We examined the dependence of both the orientation of the birefringence and the light propagation direction on the lengths of elliptic ring axes by using a 4×4 matrix method . Figure 5 shows the calculation model and results. We assumed that the light travels only in the x-z plane; incident light comes from point A and is reflected to point C in Fig. 2(b), and the orientations of the LC molecules are parallel to x-, y-, and z-axes, as shown by α, β, and γ in Fig. 5(a). Other conditions were the same as the experimental setup. The incident plane wave comes from a high index material (cover slip, n=1.78). A silver thin film of 55 nm in thickness is placed on this material, and a dielectric thin film (n=1.49, 120 nm in thickness) is coated on the silver film, which corresponds to the alignment layer of the P VA. Anisotropic material (liquid crystal) with no=1.492 and ne=1.632 is then placed on the alignment layer; these values are equivalent to those of ZLI-1132.
Figure 5(b) shows the calculation results. From these results, the calculated SP resonant angles for each configuration were 64.254, 64.614 and 68.155 deg, respectively. By using the former two values, the ellipticity, which is defined as the ratio of the length of the major axis to that of the minor axis, was calculated to be 1.016. This value has good agreement with the above experimental results. In addition, note that under the condition of z-orientation, the resonant angle of 68.155 corresponds to a numerical aperture of 1.652, which exceeds the numerical aperture of the objective lens we used in the experiment. This indicates that in our experimental setup, the dark ring will disappear from the Fourier image when the external voltage is applied to the LC.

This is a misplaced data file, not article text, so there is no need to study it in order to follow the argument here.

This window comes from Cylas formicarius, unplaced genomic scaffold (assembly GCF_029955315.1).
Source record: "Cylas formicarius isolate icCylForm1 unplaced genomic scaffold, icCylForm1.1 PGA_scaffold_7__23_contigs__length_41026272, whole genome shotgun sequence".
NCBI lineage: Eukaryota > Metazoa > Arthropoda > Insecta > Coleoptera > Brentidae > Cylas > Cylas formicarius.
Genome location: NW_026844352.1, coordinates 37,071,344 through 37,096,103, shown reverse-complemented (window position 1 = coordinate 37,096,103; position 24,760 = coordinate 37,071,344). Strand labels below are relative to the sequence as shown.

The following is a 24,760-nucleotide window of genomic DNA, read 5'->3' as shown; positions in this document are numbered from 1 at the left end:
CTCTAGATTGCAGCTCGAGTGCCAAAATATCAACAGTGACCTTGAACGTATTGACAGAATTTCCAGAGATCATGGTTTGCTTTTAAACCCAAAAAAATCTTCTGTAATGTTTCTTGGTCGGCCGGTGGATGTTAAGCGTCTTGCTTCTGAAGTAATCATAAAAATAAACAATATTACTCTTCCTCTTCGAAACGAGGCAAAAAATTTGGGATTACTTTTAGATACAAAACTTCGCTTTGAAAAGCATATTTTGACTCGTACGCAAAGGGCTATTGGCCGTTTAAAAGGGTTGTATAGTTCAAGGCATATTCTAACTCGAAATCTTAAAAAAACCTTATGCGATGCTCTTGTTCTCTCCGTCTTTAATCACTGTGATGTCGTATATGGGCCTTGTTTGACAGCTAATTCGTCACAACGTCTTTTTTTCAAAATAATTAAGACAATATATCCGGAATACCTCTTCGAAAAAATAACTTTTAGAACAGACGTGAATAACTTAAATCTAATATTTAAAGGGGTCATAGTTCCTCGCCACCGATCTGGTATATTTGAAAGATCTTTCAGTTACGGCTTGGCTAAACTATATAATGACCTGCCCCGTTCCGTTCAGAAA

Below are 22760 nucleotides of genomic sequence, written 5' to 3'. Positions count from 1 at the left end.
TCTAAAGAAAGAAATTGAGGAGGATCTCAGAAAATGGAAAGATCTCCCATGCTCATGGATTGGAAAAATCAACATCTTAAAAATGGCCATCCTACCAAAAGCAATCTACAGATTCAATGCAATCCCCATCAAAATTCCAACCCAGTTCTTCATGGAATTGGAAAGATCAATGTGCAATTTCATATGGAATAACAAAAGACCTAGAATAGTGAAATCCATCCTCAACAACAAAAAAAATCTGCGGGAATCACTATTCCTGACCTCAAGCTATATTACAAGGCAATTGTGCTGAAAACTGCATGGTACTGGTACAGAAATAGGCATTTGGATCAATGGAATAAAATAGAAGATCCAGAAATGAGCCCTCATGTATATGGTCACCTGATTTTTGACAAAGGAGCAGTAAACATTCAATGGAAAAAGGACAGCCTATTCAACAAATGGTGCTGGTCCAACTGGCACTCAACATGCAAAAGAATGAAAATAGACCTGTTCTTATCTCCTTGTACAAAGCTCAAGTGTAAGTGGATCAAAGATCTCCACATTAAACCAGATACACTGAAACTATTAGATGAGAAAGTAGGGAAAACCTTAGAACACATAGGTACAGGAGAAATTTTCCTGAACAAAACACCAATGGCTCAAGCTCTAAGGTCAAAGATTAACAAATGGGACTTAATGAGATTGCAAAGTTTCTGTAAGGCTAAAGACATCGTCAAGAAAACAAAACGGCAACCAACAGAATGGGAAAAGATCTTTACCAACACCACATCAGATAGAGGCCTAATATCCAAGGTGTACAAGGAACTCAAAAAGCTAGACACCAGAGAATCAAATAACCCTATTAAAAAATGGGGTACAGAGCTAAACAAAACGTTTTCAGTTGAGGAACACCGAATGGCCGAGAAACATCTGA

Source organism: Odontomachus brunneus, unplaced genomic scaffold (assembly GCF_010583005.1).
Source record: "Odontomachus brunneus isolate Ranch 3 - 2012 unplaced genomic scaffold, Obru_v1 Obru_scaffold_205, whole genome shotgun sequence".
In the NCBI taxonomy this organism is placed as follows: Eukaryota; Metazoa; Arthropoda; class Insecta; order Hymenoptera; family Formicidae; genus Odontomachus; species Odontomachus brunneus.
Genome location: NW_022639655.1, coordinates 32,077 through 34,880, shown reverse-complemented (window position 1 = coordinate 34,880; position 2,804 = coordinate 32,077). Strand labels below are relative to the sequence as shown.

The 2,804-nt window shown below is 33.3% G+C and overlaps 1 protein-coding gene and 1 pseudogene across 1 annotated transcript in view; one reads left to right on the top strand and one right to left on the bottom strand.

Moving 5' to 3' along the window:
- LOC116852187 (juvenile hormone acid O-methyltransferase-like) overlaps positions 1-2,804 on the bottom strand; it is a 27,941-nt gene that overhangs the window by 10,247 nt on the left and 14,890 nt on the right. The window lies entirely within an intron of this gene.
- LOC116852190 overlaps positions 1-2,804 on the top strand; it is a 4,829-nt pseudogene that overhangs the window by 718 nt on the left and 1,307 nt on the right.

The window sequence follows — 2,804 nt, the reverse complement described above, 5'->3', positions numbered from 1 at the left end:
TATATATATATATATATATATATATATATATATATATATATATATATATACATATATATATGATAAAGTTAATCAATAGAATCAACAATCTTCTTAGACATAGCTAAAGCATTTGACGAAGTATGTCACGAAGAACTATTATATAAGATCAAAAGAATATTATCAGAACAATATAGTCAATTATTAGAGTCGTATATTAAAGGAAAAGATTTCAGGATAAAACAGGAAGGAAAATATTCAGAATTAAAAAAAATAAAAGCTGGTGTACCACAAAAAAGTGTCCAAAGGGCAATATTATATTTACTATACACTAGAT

Figure 6 shows the deformation of the dark ring when the external voltage was instantaneously changed from 0 V to 5 V, and from 5 V to 0 V. Since the distance between the electrodes was regulated to 5 μm by the PMMA beads, the applied electric field was estimated to be 1 MV/m. When the external voltage was applied to the LC, the LC changed from homogeneous alignment to homeotropic alignment and we can see that the dark ring disappeared quickly. This indicates the rapid orientation change of LC molecules (less than 33 ms) when the external voltage is applied. After turning off the external voltage, the LC molecules returned back to homogeneous alignment, and the dark SPR ring also appeared again, taking almost 0.5 s.
In conclusion, we have demonstrated that a laser-scanning surface plasmon resonance (SPR) microscope can simultaneously measure both the absolute value of the birefringence of an anisotropic material and its orientation. Because this method does not need any moving optical components, such as a polarizer, normally used in conventional polarizing microscopy, we can observe changes in birefringence in real-time. This is extremely advantageous for evaluating the dynamic properties of devices using active birefringent materials, such as LC displays, spatial light modulators, and so on. Note that to obtain a two-dimensional image of the birefringent distribution of the sample, we must scan the laser beam spot two-dimensionally in the lateral plane, which may take some time. In addition, in order to observe the orientation of the birefringence, a Fourier image shown in Fig. 4 for each sample point must be obtained. This also takes time comparing to the normal laser scanning microscope (LSM) such as reflection LSM, confocal LSM and so on, because these LSMs acquire only one voltage signal from photodetector for each sample point. Therefore, our system cannot currently observe 2D images of anisotropic material in real-time, but this problem will be solved by using recently developed high-speed beam scanners, such as resonant galvanometer scanners and high-speed video cameras .
References and links